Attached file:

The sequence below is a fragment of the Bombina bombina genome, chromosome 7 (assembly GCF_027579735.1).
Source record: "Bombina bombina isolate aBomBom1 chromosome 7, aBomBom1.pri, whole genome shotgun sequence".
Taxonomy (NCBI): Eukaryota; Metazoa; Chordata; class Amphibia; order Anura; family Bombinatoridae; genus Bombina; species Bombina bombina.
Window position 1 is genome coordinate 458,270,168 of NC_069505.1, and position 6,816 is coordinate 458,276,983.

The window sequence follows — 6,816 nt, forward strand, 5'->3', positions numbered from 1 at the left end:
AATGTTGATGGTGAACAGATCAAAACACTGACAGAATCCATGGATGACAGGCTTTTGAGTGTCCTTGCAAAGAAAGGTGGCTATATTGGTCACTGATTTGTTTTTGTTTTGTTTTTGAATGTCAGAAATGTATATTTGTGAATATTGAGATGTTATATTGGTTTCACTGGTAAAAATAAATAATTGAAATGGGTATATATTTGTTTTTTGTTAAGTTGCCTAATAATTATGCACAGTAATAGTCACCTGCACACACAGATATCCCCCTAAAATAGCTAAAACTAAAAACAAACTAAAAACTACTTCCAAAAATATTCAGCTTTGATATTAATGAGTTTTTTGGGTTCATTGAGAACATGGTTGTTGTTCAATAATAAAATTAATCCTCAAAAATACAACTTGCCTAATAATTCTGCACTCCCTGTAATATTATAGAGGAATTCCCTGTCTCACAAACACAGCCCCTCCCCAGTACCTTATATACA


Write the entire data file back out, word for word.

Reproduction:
The sequence below is a fragment of the Bombina bombina genome, chromosome 7 (assembly GCF_027579735.1).
Source record: "Bombina bombina isolate aBomBom1 chromosome 7, aBomBom1.pri, whole genome shotgun sequence".
Taxonomy (NCBI): Eukaryota; Metazoa; Chordata; class Amphibia; order Anura; family Bombinatoridae; genus Bombina; species Bombina bombina.
Window position 1 is genome coordinate 458,270,168 of NC_069505.1, and position 6,816 is coordinate 458,276,983.

The window sequence follows — 6,816 nt, forward strand, 5'->3', positions numbered from 1 at the left end:
AATGTTGATGGTGAACAGATCAAAACACTGACAGAATCCATGGATGACAGGCTTTTGAGTGTCCTTGCAAAGAAAGGTGGCTATATTGGTCACTGATTTGTTTTTGTTTTGTTTTTGAATGTCAGAAATGTATATTTGTGAATATTGAGATGTTATATTGGTTTCACTGGTAAAAATAAATAATTGAAATGGGTATATATTTGTTTTTTGTTAAGTTGCCTAATAATTATGCACAGTAATAGTCACCTGCACACACAGATATCCCCCTAAAATAGCTAAAACTAAAAACAAACTAAAAACTACTTCCAAAAATATTCAGCTTTGATATTAATGAGTTTTTTGGGTTCATTGAGAACATGGTTGTTGTTCAATAATAAAATTAATCCTCAAAAATACAACTTGCCTAATAATTCTGCACTCCCTGTAATATTATAGAGGAATTCCCTGTCTCACAAACACAGCCCCTCCCCAGTACCTTATATACA